At the beginning of her relationship, Lauren asked her partner a ton of questions about every aspect of his life. Sounds a little intense, but, evidently, it didn’t scare him off. When it came to money, by asking questions about what his childhood was like, what his high school/college jobs were, what scared him about the future, etc., she learned a lot about his approach to money before they had any “official” conversations.
At the beginning of a relationship, you should definitely focus on having fun and getting to know someone, but you can still learn about their approach to money just by paying a little attention.
6 Months-2 Years (Getting Serious)
Around this time, we both started to open up a little more about specifics with our finances. For instance, if you read our previous articles, you’d know we both love to travel, and it was important for us to have partners who enjoyed doing so as well. About a year into their relationship, Lauren and her partner were planning their first international trip as a couple. Lauren’s partner was stressed about booking because he’d been been feeling stretched thin with always agreeing to go to all of the happy hours, dinners, etc. that she wanted to do. This led to them both breaking down and sharing their budgets to figure out what they could each afford to do and how to allocate funds.
This also ties into one of our most important money principles: spend freely on the 2-3 categories that you value most, and cut costs as much as possible on the things that you don’t. This is important in your relationship as well as your personal spending. By sharing our entire budgets with our partners, we learned more specifics, such as each other’s incomes and how much we were paying for student loans, but more importantly, we learned more about what the other person valued spending money on. Learning this helped us cut costs in other areas—like, while we wanted to try all the best happy hour spots in Seattle, our partners didn’t prioritize that. So we learned to start cooking at home with our partners to get that quality time, and Lauren and I still hit up all the happy hours…without the guys.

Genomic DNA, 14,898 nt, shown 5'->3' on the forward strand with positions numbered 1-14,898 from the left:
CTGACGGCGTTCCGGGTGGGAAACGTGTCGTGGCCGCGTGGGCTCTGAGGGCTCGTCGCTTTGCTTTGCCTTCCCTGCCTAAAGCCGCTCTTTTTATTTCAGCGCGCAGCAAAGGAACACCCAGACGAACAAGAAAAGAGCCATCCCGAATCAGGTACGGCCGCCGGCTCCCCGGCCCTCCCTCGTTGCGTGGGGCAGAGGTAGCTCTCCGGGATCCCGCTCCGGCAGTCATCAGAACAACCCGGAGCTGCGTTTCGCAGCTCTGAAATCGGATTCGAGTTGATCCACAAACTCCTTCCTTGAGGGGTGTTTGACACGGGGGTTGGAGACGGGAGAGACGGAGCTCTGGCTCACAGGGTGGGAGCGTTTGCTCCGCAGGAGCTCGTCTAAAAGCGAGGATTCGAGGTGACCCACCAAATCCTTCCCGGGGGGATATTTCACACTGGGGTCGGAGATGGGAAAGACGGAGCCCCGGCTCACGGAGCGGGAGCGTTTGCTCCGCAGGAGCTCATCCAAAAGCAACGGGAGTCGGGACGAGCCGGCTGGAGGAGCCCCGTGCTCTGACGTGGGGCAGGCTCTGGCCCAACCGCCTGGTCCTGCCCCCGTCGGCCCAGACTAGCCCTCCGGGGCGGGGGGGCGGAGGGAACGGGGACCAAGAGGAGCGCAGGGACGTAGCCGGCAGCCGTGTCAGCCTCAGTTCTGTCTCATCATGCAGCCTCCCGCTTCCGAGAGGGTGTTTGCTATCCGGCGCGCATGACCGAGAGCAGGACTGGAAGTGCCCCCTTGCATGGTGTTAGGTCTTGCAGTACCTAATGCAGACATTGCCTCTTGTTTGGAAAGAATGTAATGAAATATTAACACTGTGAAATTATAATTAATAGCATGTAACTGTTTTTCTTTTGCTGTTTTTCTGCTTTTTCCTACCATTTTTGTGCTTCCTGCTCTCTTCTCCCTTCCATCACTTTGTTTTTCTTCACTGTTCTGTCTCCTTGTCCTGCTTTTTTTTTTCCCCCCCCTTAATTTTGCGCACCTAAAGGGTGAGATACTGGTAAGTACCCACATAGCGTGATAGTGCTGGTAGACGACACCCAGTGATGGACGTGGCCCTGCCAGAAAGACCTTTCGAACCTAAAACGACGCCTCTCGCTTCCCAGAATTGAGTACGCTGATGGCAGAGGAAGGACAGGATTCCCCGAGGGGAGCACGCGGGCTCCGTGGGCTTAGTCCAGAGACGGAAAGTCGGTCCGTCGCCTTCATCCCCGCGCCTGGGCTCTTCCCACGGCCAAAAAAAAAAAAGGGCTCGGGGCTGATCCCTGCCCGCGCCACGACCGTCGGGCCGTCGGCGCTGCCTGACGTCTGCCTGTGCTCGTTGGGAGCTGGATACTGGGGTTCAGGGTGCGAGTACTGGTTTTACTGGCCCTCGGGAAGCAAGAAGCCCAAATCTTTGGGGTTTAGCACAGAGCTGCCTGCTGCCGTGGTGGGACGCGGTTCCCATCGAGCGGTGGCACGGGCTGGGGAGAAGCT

3 Years (Or Before You Move In Together)
We each moved in with our partners three years into our relationships. We’ve always believed that moving in together should never be about convenience, saving money, or anything other than wanting to start a life together. So, before we each moved in with our S.O.s, we wanted to lay everything about our financial health out on the table.
We made sure that our partners were comfortable with this, then we set a date and made sure to have a great bottle of wine ready to go. Trust us, the money talk can be uncomfortable at first, so you’ll want to make it as fun and relaxing as possible.
During these conversations, we kept track of EVERYTHING that the other person could possibly ask about finances.
Credit Score: If you need a great place to find this information, Credit Karma is our go-to. Many people confuse a credit score with a credit report. You can check your credit score for free and as often as you like, without impacting your score. A credit report is what you can only check for free once a year. If you want to know more about the difference between the two, check out this Hello HENRYs post.